yik yak
The secretive social media app--known for some of its funny and snarky posts--is no laughing matter right now. Pictured: Until recently, Yik Yak only allowed sharing text-based messages on the public feed. Yik Yak

College professors are desperately seeking new ways to curb abuse on Yik Yak, the social network that allows users within a 1.5-mile radius to post an anonymous message to a community bulletin board. The regional nature of the app has made it incredibly popular, though students are reporting an uptick in abuse from classmates who are free to post anything they want without fear of identification.

Dozens of teachers at various schools have tried to flood the app with positive comments because school administrators are largely unable to ban the app from campus settings. Instead of acting as a school rallying point before a big football game or holiday, Yik Yak serves as more of a bathroom wall where racist, sexist, homophobic and other vile-natured posts are there for anyone to see. In one case highlighted by the New York Times, a teaching assistant at Eastern Michigan University logged on after a class and found that many of the nearly 240 freshmen in the class had been openly mocking their professors throughout the course.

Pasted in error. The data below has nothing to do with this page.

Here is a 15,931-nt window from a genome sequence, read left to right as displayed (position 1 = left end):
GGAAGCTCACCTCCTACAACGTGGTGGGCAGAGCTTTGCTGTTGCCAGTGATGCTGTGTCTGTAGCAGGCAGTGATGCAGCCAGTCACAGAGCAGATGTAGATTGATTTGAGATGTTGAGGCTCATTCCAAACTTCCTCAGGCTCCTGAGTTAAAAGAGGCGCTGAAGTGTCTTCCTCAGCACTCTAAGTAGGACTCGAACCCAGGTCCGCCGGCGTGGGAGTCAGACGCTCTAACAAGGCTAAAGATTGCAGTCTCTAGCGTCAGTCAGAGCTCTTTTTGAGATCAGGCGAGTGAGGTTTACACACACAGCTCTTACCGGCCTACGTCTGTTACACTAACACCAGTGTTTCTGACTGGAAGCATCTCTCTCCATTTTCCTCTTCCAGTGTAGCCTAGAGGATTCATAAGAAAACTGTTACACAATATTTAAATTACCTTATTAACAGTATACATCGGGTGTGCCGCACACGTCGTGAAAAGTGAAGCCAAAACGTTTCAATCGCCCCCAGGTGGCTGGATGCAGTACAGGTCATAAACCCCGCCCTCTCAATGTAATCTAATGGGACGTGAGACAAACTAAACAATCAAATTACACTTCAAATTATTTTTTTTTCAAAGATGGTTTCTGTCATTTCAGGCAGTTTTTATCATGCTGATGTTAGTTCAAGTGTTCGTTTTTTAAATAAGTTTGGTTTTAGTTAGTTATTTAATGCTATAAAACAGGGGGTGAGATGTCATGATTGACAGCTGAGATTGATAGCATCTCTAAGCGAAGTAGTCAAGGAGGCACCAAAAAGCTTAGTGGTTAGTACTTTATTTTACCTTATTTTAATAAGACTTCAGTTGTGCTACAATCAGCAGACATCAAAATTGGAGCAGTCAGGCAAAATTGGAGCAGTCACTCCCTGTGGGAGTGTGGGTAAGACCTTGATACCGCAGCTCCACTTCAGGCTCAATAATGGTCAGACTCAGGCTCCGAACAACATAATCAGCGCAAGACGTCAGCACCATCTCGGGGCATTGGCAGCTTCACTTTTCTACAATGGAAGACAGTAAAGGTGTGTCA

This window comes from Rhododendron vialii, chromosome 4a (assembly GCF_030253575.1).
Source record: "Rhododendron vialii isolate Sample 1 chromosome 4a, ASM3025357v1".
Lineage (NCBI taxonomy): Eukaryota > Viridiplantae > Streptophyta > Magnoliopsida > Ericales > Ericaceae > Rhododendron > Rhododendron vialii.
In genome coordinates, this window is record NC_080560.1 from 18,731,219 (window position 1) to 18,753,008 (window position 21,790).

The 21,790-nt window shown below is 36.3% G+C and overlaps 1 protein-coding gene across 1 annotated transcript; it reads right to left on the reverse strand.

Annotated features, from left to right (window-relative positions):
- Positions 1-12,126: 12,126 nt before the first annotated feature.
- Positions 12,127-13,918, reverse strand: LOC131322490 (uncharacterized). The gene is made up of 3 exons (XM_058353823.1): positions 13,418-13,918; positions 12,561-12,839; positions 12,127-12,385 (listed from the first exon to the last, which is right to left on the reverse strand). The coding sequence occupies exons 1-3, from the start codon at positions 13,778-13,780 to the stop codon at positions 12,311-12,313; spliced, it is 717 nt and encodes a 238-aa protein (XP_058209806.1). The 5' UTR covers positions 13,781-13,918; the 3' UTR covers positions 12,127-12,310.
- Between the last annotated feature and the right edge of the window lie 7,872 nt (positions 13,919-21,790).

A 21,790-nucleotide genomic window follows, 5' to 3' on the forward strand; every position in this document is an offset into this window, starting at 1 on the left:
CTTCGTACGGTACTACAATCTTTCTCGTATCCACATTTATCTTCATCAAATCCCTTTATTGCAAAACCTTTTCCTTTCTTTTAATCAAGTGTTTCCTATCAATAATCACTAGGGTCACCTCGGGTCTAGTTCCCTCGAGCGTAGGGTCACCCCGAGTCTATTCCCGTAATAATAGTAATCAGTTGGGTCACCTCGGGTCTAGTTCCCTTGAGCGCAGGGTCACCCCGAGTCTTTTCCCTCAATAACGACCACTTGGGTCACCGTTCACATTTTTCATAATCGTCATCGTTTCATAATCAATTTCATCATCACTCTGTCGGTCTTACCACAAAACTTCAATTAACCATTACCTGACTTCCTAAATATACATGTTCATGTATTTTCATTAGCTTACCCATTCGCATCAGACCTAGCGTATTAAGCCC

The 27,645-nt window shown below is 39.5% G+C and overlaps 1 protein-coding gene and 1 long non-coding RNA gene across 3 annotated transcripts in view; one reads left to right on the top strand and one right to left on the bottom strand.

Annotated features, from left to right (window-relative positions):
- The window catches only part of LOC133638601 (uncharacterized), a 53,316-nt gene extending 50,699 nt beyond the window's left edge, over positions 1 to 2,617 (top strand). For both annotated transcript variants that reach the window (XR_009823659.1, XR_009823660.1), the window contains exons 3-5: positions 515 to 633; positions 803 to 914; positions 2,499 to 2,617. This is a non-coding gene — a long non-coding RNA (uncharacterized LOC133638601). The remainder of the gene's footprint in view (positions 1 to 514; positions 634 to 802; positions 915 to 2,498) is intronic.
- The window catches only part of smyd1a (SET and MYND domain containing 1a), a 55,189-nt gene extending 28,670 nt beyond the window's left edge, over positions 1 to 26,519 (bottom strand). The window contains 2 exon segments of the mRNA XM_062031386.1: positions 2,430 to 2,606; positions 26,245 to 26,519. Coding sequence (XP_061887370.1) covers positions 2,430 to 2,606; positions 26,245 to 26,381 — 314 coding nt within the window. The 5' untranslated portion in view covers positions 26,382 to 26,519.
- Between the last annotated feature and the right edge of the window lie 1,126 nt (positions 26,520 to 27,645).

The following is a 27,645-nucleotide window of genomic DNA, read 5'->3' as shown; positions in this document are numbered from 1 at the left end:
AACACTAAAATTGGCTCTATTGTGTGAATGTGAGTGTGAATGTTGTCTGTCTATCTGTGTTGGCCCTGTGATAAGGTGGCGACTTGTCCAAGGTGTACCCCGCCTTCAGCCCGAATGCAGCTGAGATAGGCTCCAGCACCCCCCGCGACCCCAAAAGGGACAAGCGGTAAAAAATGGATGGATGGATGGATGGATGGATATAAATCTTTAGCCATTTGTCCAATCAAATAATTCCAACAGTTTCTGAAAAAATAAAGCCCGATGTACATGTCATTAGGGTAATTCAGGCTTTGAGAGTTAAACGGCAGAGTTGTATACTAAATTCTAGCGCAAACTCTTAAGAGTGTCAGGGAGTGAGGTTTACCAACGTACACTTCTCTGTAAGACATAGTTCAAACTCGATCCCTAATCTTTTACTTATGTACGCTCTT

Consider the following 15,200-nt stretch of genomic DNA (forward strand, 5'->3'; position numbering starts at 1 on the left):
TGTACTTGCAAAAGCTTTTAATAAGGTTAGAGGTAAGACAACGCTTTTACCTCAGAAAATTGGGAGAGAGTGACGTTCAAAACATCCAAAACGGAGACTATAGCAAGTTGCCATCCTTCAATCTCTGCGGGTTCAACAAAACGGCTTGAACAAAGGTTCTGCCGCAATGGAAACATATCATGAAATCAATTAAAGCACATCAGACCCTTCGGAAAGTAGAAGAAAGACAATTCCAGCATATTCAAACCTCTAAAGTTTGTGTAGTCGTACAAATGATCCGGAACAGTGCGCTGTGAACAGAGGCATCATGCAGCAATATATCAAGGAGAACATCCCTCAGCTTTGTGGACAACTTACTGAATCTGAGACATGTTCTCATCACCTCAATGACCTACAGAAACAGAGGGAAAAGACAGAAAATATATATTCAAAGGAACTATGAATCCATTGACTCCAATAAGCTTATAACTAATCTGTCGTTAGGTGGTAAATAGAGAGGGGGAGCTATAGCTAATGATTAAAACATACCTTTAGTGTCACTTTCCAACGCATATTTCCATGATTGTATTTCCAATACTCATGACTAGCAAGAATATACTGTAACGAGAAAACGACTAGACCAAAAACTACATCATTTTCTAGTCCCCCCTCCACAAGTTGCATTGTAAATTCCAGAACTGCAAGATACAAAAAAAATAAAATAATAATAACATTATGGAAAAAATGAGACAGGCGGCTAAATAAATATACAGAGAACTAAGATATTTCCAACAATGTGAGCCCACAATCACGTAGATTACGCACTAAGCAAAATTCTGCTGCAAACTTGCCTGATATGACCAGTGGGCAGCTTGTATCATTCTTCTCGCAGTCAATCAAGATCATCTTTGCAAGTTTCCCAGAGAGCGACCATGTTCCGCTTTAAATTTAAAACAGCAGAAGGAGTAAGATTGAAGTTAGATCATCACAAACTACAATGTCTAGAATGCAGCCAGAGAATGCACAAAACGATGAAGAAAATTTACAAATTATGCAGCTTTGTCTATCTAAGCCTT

Yik Yak advertises itself as a place where people can share their thoughts without compromising their privacy. And the app's popularity has surged as Facebook and Twitter have made it more difficult to use anonymous profiles. That shield of anonymity, however, has resulted in multiple threats of mass violence at more than 12 college campuses throughout the country -- the University of North Carolina, Penn State and Michigan State University among them. The company cooperates with authorities after a bomb or shooting threat, and words like “Jewish” or “bomb” lead to an automatic prompt asking the user to consider what they're about to say.

That's not enough for Matt Ivester, who founded the online message board JuicyCampus before shutting it down in 2009 after it became used almost exclusively for cyberbullying. He told the Times its the responsibility of founders Tyler Droll and Brooks Buffington, fresh off a $62 million round of funding, to intervene.

“You can pretend that it is serving an important role on college campuses, but you can't pretend that it's not upsetting a lot of people and doing a lot of damage,” Ivester said. “When I started JuicyCampus, cyberbullying wasn't even a word in our vernacular.”